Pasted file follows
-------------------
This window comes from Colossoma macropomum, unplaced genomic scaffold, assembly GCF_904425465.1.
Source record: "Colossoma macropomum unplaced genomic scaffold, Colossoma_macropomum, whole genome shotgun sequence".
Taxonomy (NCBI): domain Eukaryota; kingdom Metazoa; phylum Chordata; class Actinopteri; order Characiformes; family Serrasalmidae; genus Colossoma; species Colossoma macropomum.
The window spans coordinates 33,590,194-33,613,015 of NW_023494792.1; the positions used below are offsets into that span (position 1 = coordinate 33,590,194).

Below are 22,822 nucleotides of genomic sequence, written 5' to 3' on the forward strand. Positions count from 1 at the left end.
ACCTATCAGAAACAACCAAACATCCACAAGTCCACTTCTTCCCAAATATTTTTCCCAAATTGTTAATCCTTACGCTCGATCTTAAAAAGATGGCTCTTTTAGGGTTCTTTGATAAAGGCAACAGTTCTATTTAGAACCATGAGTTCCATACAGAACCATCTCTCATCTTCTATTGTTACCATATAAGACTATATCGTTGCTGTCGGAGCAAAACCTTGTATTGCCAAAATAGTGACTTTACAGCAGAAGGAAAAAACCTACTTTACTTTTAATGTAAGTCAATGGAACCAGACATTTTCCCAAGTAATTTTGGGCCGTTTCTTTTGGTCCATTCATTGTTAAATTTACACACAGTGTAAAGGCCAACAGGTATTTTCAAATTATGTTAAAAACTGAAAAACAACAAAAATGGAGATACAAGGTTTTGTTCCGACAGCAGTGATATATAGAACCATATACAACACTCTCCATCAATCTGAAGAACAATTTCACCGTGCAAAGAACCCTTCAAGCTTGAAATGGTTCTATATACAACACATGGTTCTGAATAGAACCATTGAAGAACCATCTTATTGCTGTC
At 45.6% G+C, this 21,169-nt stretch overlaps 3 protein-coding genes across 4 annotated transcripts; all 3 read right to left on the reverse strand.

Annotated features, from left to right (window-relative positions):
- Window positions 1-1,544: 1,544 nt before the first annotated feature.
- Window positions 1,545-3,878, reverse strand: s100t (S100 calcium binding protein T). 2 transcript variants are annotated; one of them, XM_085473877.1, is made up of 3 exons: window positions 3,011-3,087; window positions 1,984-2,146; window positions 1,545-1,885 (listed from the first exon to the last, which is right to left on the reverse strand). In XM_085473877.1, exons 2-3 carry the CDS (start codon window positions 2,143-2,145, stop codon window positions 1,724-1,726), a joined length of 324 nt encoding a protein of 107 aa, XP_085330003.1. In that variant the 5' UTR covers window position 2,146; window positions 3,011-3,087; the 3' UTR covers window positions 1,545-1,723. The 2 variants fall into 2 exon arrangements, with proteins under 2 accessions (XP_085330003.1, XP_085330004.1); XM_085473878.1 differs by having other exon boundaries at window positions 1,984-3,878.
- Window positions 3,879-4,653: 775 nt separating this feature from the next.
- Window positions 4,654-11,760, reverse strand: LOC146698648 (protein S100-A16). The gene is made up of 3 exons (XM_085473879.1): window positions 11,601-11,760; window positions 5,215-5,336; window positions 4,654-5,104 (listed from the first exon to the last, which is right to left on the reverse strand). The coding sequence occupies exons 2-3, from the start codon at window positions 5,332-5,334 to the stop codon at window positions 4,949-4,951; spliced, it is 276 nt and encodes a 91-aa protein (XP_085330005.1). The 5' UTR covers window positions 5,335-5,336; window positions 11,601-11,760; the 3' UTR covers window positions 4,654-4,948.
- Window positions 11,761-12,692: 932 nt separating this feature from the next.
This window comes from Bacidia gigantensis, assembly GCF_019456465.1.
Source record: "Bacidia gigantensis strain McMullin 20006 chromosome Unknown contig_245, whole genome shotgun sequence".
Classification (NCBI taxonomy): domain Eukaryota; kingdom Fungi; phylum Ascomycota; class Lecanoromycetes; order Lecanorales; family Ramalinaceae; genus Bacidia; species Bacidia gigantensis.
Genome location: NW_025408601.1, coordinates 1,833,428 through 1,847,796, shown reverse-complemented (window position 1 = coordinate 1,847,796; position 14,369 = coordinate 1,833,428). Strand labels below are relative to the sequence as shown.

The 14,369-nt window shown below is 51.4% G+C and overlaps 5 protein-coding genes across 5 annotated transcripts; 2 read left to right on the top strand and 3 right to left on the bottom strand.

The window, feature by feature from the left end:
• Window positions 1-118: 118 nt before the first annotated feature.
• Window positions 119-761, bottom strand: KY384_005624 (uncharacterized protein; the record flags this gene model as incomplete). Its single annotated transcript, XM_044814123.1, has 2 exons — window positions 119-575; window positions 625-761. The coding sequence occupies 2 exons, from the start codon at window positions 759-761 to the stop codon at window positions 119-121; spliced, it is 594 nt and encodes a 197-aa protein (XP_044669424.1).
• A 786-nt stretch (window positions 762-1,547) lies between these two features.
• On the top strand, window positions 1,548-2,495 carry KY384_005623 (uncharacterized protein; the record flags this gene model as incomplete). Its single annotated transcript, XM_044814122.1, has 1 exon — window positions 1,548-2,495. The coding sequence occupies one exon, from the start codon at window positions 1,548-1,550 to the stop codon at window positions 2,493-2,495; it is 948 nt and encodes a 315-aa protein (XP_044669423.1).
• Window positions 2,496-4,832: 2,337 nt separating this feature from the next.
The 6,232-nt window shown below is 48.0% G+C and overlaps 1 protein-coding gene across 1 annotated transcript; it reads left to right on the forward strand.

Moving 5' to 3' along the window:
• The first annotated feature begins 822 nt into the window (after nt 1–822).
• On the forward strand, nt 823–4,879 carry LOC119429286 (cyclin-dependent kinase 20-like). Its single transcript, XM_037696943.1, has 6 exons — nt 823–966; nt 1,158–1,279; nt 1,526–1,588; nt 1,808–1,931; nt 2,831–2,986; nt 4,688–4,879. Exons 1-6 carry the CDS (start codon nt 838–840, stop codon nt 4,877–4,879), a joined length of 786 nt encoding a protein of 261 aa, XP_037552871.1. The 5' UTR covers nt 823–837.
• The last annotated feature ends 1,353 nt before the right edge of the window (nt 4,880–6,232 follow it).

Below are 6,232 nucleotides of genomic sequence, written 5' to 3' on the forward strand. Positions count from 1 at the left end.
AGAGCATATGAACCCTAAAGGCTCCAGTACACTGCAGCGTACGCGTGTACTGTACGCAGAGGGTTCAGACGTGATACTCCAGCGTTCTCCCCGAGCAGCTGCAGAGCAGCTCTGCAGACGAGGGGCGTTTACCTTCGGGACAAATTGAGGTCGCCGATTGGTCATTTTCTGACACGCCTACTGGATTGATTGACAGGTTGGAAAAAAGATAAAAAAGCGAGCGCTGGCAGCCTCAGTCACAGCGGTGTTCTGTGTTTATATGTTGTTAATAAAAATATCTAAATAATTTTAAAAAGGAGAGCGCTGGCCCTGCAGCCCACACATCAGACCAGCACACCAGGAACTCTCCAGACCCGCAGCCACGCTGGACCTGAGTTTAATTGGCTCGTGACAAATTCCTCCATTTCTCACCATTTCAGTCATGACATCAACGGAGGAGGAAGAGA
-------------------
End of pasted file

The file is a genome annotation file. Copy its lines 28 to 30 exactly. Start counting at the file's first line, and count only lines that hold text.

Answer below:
• On the forward strand, nt 823–4,879 carry LOC119429286 (cyclin-dependent kinase 20-like). Its single transcript, XM_037696943.1, has 6 exons — nt 823–966; nt 1,158–1,279; nt 1,526–1,588; nt 1,808–1,931; nt 2,831–2,986; nt 4,688–4,879. Exons 1-6 carry the CDS (start codon nt 838–840, stop codon nt 4,877–4,879), a joined length of 786 nt encoding a protein of 261 aa, XP_037552871.1. The 5' UTR covers nt 823–837.
• The last annotated feature ends 1,353 nt before the right edge of the window (nt 4,880–6,232 follow it).

Below are 6,232 nucleotides of genomic sequence, written 5' to 3' on the forward strand. Positions count from 1 at the left end.